As you might be aware we have changed the way we prepare children for the sacraments: due to our concern about the children’s preparation and maturity, we will no longer be doing first confession with them in Year 2 but Year 3.
This is not the only change we have made. From now on anyone who wishes to make sacraments will meet with one of the priests first. This is for a few reasons:- it brings this formation into line with what is already done for adults; the priest should go out to his sheep instead of waiting for them to come to him; it gives the opportunity for the family to have the pastoral care they need focussed on just their family; and of course, one-on-one formation is the highest quality of formation.
Interestingly, in baptism meetings, parents are usually little-aware of the commandments. This is really serious and something we assist the parents with: because during the baptism they will solemnly promise publicly, before God, to educate their child in the Faith: You have asked to have your children baptised. In doing so you are accepting the responsibility of training them in the practice of the faith. It will be your duty to bring them up to keep God’s commandments as Christ taught us [the Gospel today!], by loving God and our neighbour. Do you clearly understand what you are undertaking? If the parents agree, it is only then that the child can be baptised. Even then, this is already the second time parents make this promise: it is also part of the very promises that formed the foundation of their marriage on their wedding day. Are you prepared to accept children lovingly from God and to bring them up according to the law of Christ and his Church?
For it is primarily through our parents that we learn how to be a Christian. Sometimes we hear dissatisfaction with the way young people can come out of 13 years of Catholic schooling knowing barely anything of the faith. Well the first response of the Church is to point out that educating children is not principally the school’s job. Nor is it the priests’. The main educators of children are their parents. This is not the Church’s decision: it is simply part of being human. And this is why in the gift of children to their parents God asks them to teach them about him, about what he asks, and how to love him every day. And the commandments are the basis upon which the children will make every ethical decision for the rest of their life.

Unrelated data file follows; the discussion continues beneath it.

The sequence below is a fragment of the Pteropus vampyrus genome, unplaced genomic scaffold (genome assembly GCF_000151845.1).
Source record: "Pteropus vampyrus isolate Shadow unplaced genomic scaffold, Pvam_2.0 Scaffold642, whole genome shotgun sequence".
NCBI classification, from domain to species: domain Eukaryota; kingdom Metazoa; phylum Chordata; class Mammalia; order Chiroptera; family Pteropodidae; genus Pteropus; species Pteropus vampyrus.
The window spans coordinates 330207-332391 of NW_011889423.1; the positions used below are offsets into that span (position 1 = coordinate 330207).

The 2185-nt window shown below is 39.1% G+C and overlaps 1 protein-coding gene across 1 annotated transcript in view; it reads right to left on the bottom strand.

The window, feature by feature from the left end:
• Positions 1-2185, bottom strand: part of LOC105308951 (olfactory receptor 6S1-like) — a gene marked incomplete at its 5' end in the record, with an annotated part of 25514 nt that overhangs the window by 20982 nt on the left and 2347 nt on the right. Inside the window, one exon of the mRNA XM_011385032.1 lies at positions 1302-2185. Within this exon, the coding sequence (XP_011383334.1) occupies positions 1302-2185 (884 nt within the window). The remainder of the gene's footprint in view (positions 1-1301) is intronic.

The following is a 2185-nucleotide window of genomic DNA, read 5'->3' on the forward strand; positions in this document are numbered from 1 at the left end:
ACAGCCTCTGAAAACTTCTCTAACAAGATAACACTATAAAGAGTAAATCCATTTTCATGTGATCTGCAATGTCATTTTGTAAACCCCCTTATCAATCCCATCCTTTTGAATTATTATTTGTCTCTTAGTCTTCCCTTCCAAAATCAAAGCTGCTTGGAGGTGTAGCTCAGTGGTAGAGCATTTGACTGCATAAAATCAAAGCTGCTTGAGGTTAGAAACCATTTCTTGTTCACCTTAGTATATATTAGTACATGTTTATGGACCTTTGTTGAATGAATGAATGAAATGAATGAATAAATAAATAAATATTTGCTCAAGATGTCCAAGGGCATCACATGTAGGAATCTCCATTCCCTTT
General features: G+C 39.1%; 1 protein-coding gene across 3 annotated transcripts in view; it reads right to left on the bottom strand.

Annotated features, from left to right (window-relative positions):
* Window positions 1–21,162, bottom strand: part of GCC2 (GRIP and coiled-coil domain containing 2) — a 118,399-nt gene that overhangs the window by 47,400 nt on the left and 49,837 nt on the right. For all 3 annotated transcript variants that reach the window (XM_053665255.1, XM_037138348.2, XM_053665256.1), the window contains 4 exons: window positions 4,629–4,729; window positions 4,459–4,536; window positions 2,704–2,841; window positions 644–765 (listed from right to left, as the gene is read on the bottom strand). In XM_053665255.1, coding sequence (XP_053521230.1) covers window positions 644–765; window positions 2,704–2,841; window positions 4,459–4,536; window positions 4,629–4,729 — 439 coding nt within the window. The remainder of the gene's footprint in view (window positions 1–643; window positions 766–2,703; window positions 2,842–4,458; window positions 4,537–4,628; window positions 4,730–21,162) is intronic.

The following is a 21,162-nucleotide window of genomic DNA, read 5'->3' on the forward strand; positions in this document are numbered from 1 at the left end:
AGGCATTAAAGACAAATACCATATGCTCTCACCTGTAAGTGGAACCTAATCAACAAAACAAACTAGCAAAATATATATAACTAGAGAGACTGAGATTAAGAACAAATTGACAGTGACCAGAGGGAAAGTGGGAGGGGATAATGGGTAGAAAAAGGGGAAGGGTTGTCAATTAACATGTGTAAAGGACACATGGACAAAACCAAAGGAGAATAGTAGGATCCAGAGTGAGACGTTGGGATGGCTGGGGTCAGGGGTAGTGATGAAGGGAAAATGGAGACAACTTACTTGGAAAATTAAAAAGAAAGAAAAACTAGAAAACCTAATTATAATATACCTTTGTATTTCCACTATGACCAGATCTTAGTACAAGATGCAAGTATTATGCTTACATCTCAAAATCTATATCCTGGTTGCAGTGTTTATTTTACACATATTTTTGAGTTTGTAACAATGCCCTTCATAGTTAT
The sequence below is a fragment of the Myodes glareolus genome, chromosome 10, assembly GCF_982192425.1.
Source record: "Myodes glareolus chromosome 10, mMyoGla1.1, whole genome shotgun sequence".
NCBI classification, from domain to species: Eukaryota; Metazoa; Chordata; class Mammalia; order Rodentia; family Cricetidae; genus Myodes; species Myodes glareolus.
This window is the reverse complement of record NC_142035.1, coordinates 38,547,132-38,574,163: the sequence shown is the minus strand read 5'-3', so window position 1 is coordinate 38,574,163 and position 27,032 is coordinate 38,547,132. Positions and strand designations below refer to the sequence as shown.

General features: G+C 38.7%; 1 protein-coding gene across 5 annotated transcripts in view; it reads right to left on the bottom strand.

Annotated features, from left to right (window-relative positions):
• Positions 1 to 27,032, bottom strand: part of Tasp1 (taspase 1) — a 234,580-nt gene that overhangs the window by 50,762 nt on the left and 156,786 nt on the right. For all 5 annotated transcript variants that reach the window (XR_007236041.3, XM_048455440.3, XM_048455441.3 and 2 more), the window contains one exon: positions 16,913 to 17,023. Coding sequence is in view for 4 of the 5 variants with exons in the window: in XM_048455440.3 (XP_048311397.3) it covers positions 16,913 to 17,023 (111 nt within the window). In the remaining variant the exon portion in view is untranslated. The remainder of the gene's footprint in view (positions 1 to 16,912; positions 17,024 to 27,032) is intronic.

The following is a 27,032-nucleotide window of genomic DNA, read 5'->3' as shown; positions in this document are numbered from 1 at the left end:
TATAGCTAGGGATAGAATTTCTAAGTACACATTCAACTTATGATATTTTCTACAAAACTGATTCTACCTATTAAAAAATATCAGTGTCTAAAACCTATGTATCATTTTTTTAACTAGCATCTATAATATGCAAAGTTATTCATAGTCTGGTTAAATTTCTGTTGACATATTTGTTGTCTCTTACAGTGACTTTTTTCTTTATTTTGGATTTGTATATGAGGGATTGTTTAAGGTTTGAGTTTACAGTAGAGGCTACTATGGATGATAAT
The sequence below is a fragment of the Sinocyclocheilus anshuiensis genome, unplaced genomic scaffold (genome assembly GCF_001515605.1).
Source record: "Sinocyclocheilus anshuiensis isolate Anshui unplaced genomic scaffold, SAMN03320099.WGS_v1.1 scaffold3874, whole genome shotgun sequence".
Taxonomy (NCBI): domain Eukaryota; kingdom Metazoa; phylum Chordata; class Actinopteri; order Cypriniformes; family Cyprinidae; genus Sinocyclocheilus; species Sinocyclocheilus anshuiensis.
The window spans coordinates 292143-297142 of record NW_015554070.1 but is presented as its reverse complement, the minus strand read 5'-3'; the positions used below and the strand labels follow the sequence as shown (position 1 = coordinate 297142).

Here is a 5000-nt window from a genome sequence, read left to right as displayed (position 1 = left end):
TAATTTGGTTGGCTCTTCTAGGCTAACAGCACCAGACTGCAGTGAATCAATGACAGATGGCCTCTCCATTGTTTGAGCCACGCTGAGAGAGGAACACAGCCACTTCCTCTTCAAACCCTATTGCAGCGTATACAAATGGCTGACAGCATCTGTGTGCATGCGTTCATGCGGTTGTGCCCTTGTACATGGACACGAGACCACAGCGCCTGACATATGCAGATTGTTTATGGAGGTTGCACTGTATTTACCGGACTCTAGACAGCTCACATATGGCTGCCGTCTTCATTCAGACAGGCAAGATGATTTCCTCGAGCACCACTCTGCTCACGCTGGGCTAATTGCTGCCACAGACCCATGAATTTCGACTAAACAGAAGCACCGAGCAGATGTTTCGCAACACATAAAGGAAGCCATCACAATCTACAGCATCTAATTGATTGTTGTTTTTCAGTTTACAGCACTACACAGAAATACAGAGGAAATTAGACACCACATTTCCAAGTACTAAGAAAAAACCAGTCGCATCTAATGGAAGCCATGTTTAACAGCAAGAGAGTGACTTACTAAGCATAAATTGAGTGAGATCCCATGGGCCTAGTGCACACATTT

There are plenty of practical ways we can do this. I only suggest a few here:
- Pray together. How can someone know God if they don’t pray? It doesn’t have to take half an hour. A brief time in the evening is immensely fruitful.
- Every Sunday take them to mass, and each month take them to confession: it’s good for us, and it helps them be responsible, considerate and free.
- Teach them. Sit with them and teach them all aspects of the faith. What the creed means. The seven sacraments. Each of the commandments.
- Model the Christian life for them.
- Celebrate the Church feast days in a special way. Children understandably think mass is boring if we live each day in the same way. On or near Holy Souls to visit the cemetery with flowers, on Marian feasts to have something special for Mary, or in Christmastide to visit a new nativity scene each day, for example.